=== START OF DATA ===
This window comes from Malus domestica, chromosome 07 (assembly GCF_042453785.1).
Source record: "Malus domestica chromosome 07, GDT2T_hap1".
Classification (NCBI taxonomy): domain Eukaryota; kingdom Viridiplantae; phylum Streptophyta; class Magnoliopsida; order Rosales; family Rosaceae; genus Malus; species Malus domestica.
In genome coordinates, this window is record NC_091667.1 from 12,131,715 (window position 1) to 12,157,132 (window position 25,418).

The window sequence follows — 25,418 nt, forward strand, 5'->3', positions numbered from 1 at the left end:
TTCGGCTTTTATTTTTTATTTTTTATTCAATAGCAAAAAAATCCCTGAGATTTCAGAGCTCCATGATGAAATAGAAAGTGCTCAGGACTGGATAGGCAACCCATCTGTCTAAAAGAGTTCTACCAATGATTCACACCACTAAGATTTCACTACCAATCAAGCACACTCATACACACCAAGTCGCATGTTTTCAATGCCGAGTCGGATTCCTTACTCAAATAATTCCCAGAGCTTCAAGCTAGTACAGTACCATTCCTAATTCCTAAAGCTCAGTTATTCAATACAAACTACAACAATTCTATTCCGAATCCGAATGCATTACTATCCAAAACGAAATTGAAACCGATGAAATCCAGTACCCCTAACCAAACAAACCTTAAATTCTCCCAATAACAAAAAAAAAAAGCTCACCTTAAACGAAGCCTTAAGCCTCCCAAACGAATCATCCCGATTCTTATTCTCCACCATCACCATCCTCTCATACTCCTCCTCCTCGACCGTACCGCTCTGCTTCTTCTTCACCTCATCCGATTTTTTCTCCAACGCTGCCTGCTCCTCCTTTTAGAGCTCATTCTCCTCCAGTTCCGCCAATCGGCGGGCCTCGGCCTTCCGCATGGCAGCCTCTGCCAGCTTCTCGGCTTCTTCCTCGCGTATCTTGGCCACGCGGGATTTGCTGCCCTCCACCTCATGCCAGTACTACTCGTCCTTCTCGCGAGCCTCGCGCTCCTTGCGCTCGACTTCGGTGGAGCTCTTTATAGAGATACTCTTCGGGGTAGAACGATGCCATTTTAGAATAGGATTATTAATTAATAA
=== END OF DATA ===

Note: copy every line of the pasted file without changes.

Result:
This window comes from Malus domestica, chromosome 07 (assembly GCF_042453785.1).
Source record: "Malus domestica chromosome 07, GDT2T_hap1".
Classification (NCBI taxonomy): domain Eukaryota; kingdom Viridiplantae; phylum Streptophyta; class Magnoliopsida; order Rosales; family Rosaceae; genus Malus; species Malus domestica.
In genome coordinates, this window is record NC_091667.1 from 12,131,715 (window position 1) to 12,157,132 (window position 25,418).

The window sequence follows — 25,418 nt, forward strand, 5'->3', positions numbered from 1 at the left end:
TTCGGCTTTTATTTTTTATTTTTTATTCAATAGCAAAAAAATCCCTGAGATTTCAGAGCTCCATGATGAAATAGAAAGTGCTCAGGACTGGATAGGCAACCCATCTGTCTAAAAGAGTTCTACCAATGATTCACACCACTAAGATTTCACTACCAATCAAGCACACTCATACACACCAAGTCGCATGTTTTCAATGCCGAGTCGGATTCCTTACTCAAATAATTCCCAGAGCTTCAAGCTAGTACAGTACCATTCCTAATTCCTAAAGCTCAGTTATTCAATACAAACTACAACAATTCTATTCCGAATCCGAATGCATTACTATCCAAAACGAAATTGAAACCGATGAAATCCAGTACCCCTAACCAAACAAACCTTAAATTCTCCCAATAACAAAAAAAAAAAGCTCACCTTAAACGAAGCCTTAAGCCTCCCAAACGAATCATCCCGATTCTTATTCTCCACCATCACCATCCTCTCATACTCCTCCTCCTCGACCGTACCGCTCTGCTTCTTCTTCACCTCATCCGATTTTTTCTCCAACGCTGCCTGCTCCTCCTTTTAGAGCTCATTCTCCTCCAGTTCCGCCAATCGGCGGGCCTCGGCCTTCCGCATGGCAGCCTCTGCCAGCTTCTCGGCTTCTTCCTCGCGTATCTTGGCCACGCGGGATTTGCTGCCCTCCACCTCATGCCAGTACTACTCGTCCTTCTCGCGAGCCTCGCGCTCCTTGCGCTCGACTTCGGTGGAGCTCTTTATAGAGATACTCTTCGGGGTAGAACGATGCCATTTTAGAATAGGATTATTAATTAATAA